FIGS. 3A to 3H each schematically illustrate a method for dividing and stacking a memory cell array to overlap.

As illustrated in FIG. 3A, a memory cell array 601 is driven by a bit line driver circuit 611 and a word line driver circuit 612. The memory cell array 601 includes a plurality of memory cells arranged in matrix and each memory cell is electrically connected to a bit line and a word line. Here, the bit line is arranged in a row direction (the horizontal direction in the figure). The word line is arranged in a column direction (the vertical direction in the figure). The bit line is driven by the bit line driver circuit 611 and the word line is driven by the word line driver circuit 612. FIG. 3A illustrates a structure in the case where a memory cell array is one layer (the case where multilevel interconnection is not used).

According to an embodiment of the present invention, the memory cell array 601 is divided and the divided memory cell arrays are stacked to overlap in order to increase memory capacity per unit area.

As examples of a method for dividing the memory cell array 601 into two parts, methods illustrated in FIG. 3B and FIG. 3C can be given. According to the method illustrated in FIG. 3B, the memory cell array 601 is divided laterally into two parts. According to the method illustrated in FIG. 3C, the memory cell array 601 is divided longitudinally into two parts. Then, a memory cell array 601A and a memory cell array 601B are stacked to overlap. Further, the bit line driver circuit 611 and the word line driver circuit 612 are also stacked to overlap with the memory cell array 601A and the memory cell array 601B.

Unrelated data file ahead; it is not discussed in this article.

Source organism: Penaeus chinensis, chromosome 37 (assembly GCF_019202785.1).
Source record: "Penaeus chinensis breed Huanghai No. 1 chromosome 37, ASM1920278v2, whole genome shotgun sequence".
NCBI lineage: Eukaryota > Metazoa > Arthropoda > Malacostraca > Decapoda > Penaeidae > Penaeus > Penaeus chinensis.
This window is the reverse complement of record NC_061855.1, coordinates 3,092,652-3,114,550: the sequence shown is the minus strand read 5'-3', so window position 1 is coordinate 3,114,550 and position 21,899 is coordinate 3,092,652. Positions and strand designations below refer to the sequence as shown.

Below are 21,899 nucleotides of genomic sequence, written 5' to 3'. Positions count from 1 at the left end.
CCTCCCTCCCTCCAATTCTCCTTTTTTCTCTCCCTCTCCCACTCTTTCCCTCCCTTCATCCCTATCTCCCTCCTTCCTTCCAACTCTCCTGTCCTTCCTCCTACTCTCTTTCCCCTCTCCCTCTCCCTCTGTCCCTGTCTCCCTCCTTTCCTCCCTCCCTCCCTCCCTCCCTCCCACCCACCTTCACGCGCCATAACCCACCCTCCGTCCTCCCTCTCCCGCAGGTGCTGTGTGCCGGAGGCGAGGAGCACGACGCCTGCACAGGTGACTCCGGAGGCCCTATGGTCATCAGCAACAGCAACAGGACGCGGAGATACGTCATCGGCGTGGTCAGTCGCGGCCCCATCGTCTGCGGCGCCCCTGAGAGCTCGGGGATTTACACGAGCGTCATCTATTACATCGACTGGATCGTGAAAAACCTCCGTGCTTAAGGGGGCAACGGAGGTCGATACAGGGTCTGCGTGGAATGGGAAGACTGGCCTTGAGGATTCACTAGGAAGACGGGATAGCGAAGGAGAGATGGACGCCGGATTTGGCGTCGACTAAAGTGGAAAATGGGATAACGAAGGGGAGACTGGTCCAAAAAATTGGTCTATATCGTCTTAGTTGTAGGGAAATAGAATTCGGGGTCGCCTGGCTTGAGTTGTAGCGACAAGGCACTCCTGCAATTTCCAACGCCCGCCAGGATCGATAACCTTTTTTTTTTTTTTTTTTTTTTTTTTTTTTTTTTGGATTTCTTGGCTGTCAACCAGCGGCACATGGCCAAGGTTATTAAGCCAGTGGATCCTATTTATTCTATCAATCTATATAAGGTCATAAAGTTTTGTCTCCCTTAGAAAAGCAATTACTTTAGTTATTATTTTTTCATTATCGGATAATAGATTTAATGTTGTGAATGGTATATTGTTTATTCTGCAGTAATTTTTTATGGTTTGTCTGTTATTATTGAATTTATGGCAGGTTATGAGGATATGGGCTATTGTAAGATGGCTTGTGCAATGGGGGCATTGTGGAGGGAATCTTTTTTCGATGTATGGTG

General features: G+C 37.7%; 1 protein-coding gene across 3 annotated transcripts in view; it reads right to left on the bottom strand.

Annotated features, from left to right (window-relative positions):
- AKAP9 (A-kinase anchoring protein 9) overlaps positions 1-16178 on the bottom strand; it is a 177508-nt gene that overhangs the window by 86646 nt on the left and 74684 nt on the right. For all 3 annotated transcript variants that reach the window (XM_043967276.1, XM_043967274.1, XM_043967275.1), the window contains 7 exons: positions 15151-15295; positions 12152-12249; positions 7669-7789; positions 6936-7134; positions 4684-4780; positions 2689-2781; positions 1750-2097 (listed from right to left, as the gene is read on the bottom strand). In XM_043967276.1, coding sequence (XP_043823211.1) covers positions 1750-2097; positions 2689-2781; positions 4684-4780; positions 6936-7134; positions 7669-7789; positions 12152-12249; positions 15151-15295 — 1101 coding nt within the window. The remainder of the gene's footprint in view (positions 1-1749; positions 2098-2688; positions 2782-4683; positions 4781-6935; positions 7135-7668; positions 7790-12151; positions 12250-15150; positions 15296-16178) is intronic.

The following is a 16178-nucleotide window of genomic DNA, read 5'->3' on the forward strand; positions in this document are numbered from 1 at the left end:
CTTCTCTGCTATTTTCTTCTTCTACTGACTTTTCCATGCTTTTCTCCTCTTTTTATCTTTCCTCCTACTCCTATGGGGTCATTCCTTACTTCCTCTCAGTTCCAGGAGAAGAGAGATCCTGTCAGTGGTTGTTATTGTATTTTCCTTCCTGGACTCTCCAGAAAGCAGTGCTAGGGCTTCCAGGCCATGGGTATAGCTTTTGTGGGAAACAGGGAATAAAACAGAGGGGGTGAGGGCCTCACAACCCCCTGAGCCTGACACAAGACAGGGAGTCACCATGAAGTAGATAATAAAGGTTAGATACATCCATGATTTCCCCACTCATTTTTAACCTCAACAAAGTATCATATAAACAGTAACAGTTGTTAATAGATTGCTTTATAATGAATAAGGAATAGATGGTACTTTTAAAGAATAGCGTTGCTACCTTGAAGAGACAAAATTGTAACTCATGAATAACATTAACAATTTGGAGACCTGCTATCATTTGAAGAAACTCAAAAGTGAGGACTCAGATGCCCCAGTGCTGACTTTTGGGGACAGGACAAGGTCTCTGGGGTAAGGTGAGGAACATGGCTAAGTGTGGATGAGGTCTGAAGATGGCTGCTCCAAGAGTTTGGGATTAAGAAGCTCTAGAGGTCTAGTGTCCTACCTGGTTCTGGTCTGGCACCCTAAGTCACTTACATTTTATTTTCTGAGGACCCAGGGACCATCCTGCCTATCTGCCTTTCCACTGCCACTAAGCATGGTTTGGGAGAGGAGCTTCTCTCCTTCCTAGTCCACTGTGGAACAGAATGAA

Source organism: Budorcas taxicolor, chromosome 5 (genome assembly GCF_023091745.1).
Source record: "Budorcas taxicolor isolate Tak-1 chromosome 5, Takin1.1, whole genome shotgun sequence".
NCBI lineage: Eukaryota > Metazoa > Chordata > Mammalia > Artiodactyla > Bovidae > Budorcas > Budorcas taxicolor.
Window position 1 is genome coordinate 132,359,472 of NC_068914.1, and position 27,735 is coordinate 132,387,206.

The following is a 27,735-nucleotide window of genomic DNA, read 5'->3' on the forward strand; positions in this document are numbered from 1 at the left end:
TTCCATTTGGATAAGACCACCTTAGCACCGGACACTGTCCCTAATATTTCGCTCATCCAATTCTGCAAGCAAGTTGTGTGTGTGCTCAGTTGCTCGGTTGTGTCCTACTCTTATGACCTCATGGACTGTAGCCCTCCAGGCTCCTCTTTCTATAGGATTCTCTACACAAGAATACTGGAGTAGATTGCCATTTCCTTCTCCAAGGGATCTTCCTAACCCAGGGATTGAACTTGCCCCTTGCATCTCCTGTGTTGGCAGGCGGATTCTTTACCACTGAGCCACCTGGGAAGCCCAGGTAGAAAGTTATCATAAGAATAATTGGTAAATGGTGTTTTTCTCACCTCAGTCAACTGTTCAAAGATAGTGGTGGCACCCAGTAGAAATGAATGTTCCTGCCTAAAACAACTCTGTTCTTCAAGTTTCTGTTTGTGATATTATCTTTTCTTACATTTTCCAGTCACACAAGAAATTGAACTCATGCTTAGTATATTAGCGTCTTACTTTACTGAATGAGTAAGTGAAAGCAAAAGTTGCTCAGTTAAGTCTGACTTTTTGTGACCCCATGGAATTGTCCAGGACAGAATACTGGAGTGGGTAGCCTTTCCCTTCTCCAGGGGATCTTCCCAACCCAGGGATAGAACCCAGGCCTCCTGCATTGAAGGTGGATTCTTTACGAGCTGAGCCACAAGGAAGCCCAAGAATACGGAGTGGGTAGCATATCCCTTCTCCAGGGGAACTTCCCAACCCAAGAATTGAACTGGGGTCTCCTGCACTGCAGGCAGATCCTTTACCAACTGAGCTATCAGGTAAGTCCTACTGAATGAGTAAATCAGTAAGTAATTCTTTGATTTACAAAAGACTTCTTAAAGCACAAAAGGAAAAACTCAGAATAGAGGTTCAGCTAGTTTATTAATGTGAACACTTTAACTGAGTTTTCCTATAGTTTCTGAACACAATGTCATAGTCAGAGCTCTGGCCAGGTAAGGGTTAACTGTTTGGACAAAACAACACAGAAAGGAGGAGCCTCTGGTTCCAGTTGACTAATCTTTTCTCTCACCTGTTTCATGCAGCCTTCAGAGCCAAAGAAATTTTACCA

In the dividing method illustrated in FIG. 3B, the word lines of the memory cell array 601A and the memory cell array 601B which are stacked to overlap can be electrically connected to each other. In the dividing method illustrated in FIG. 3C, the bit lines of the memory cell array 601A and the memory cell array 601B which are stacked to overlap can be electrically connected to each other. In those cases, the word line of the memory cell array 601A and the word line of the memory cell array 601B are preferably arranged so as not to overlap with each other. Further, the bit line of the memory cell array 601A and the bit line of the memory cell array 601B are preferably arranged so as not to overlap with each other. Thus, parasitic capacitance of the word lines and the bit lines can be reduced.